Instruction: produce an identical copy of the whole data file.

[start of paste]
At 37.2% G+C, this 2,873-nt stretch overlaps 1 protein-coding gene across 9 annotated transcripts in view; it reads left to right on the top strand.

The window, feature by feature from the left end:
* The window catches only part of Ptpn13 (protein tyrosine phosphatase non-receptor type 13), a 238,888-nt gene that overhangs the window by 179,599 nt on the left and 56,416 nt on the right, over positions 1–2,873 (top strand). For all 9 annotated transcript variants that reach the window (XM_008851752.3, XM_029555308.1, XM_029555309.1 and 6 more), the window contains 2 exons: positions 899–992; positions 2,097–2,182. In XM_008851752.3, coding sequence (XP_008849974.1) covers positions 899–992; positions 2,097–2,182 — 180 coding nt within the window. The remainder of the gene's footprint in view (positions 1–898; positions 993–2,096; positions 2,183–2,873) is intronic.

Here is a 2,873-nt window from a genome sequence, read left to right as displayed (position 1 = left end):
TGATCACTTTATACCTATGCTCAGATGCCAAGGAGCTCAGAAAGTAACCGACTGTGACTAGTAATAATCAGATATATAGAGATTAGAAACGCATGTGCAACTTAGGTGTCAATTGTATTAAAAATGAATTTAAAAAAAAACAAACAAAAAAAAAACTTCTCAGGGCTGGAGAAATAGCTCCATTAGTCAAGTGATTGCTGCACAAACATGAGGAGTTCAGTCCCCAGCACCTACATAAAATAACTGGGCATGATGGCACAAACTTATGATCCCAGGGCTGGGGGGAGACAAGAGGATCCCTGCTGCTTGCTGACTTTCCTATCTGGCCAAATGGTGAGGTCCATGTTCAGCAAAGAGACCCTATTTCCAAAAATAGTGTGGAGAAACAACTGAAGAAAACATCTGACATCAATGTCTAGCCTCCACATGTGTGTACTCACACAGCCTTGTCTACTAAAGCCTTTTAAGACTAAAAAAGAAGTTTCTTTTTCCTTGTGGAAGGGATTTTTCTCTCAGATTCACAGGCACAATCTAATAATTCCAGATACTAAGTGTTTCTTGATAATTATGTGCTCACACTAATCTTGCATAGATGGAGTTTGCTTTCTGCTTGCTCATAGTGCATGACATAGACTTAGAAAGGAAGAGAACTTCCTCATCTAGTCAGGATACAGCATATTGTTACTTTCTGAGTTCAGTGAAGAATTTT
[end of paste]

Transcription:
At 37.2% G+C, this 2,873-nt stretch overlaps 1 protein-coding gene across 9 annotated transcripts in view; it reads left to right on the top strand.

The window, feature by feature from the left end:
* The window catches only part of Ptpn13 (protein tyrosine phosphatase non-receptor type 13), a 238,888-nt gene that overhangs the window by 179,599 nt on the left and 56,416 nt on the right, over positions 1–2,873 (top strand). For all 9 annotated transcript variants that reach the window (XM_008851752.3, XM_029555308.1, XM_029555309.1 and 6 more), the window contains 2 exons: positions 899–992; positions 2,097–2,182. In XM_008851752.3, coding sequence (XP_008849974.1) covers positions 899–992; positions 2,097–2,182 — 180 coding nt within the window. The remainder of the gene's footprint in view (positions 1–898; positions 993–2,096; positions 2,183–2,873) is intronic.

Here is a 2,873-nt window from a genome sequence, read left to right as displayed (position 1 = left end):
TGATCACTTTATACCTATGCTCAGATGCCAAGGAGCTCAGAAAGTAACCGACTGTGACTAGTAATAATCAGATATATAGAGATTAGAAACGCATGTGCAACTTAGGTGTCAATTGTATTAAAAATGAATTTAAAAAAAAACAAACAAAAAAAAAACTTCTCAGGGCTGGAGAAATAGCTCCATTAGTCAAGTGATTGCTGCACAAACATGAGGAGTTCAGTCCCCAGCACCTACATAAAATAACTGGGCATGATGGCACAAACTTATGATCCCAGGGCTGGGGGGAGACAAGAGGATCCCTGCTGCTTGCTGACTTTCCTATCTGGCCAAATGGTGAGGTCCATGTTCAGCAAAGAGACCCTATTTCCAAAAATAGTGTGGAGAAACAACTGAAGAAAACATCTGACATCAATGTCTAGCCTCCACATGTGTGTACTCACACAGCCTTGTCTACTAAAGCCTTTTAAGACTAAAAAAGAAGTTTCTTTTTCCTTGTGGAAGGGATTTTTCTCTCAGATTCACAGGCACAATCTAATAATTCCAGATACTAAGTGTTTCTTGATAATTATGTGCTCACACTAATCTTGCATAGATGGAGTTTGCTTTCTGCTTGCTCATAGTGCATGACATAGACTTAGAAAGGAAGAGAACTTCCTCATCTAGTCAGGATACAGCATATTGTTACTTTCTGAGTTCAGTGAAGAATTTT